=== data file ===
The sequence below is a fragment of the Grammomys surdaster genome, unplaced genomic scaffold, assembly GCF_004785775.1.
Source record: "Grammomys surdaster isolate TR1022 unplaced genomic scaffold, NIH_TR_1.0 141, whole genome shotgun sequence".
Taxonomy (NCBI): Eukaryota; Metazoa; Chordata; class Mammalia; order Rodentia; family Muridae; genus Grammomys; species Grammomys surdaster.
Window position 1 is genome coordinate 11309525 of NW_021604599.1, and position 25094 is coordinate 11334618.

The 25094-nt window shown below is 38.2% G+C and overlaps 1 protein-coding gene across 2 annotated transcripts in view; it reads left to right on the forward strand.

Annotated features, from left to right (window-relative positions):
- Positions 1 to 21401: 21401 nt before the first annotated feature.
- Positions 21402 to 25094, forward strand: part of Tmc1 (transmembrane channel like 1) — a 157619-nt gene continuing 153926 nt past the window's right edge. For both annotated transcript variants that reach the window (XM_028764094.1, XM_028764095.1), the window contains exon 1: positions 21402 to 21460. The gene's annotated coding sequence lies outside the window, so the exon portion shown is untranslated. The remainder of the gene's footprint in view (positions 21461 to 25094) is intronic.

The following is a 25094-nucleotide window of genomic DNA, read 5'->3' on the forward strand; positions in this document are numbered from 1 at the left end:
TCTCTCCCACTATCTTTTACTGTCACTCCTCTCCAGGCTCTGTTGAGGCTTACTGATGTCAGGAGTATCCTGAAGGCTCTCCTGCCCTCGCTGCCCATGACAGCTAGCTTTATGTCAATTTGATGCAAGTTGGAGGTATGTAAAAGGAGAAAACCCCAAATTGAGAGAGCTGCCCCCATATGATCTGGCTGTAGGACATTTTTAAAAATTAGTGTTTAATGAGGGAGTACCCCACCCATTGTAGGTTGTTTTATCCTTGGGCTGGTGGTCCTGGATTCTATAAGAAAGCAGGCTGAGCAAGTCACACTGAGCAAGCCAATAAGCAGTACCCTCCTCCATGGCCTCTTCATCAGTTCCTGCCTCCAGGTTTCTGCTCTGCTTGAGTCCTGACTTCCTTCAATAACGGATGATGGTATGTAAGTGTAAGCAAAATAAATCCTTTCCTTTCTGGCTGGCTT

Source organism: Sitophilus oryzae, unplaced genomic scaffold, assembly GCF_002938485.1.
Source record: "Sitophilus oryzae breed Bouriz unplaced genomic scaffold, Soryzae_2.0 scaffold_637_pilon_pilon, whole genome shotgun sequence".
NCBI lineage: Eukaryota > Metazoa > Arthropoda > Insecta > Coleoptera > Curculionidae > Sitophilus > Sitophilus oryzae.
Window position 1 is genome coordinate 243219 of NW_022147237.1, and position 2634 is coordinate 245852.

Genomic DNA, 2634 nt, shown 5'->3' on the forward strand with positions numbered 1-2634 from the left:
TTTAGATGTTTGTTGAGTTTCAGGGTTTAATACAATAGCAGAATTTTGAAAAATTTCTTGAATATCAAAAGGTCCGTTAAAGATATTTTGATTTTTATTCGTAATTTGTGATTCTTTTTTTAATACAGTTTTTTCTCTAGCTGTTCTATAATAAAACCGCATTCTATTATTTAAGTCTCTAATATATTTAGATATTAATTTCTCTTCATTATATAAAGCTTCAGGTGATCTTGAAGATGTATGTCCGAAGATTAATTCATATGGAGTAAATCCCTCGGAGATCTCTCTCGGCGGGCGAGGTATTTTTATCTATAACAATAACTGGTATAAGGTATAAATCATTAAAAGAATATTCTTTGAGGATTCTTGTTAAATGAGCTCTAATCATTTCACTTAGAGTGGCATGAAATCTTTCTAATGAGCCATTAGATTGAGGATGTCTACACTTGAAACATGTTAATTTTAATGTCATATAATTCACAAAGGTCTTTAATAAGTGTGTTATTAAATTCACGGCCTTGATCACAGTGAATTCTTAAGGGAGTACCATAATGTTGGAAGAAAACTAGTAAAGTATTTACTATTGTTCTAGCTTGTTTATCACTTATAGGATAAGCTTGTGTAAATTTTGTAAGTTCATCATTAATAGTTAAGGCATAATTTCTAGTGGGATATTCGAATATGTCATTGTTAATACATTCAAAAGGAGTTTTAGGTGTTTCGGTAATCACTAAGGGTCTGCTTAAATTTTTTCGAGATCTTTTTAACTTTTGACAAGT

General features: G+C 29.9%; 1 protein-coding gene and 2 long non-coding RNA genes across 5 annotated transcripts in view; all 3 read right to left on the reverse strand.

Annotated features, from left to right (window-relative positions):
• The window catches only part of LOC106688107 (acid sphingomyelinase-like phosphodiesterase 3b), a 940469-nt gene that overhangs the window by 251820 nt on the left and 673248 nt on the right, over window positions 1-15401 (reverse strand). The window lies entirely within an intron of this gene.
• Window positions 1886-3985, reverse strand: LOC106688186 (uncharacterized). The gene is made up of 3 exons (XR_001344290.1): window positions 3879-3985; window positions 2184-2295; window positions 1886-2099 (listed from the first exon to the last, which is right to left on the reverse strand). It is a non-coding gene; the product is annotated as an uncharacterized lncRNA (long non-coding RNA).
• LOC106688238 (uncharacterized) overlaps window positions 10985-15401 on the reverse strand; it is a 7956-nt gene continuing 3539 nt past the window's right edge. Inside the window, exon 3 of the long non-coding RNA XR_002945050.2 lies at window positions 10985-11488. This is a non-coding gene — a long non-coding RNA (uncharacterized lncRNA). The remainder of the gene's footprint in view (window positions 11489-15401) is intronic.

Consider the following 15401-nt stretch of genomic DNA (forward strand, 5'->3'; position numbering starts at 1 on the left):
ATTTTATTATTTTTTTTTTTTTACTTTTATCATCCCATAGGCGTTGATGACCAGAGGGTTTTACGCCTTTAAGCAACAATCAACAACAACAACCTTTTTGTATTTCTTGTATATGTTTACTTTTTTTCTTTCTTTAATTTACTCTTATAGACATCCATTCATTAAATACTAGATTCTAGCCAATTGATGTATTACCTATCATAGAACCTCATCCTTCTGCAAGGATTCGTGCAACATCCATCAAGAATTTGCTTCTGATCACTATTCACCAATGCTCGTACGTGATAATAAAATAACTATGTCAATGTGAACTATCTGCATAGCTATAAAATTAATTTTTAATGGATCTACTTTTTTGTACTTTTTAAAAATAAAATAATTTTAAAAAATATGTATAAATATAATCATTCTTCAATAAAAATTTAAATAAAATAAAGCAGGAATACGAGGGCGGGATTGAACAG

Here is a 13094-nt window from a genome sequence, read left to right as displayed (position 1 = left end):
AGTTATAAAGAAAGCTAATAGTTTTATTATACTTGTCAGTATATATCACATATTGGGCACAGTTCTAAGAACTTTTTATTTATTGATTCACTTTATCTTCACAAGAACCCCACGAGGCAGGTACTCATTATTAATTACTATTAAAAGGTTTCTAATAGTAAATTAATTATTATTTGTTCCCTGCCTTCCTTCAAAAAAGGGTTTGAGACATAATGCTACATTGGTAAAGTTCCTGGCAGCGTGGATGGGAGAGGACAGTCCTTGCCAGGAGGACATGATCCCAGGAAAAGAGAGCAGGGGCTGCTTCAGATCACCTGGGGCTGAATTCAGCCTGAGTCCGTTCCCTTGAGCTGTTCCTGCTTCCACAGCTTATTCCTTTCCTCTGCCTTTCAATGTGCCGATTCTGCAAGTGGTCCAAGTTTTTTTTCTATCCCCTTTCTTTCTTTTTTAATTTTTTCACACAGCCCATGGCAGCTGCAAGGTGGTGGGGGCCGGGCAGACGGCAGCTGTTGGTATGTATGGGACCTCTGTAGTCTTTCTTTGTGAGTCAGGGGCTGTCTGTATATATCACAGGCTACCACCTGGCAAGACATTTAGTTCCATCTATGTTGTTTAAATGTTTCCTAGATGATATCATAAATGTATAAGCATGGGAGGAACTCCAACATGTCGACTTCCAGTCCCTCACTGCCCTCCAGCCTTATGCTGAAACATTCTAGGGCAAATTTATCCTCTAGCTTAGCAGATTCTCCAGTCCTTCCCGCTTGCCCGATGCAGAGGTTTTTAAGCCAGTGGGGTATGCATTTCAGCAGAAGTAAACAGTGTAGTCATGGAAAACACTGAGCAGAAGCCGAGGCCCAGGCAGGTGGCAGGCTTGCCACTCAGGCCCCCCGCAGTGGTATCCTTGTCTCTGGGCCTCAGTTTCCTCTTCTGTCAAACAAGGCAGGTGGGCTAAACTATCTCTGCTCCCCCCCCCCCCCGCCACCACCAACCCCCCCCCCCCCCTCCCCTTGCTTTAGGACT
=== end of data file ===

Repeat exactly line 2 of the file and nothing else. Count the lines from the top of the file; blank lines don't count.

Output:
Source record: "Grammomys surdaster isolate TR1022 unplaced genomic scaffold, NIH_TR_1.0 141, whole genome shotgun sequence".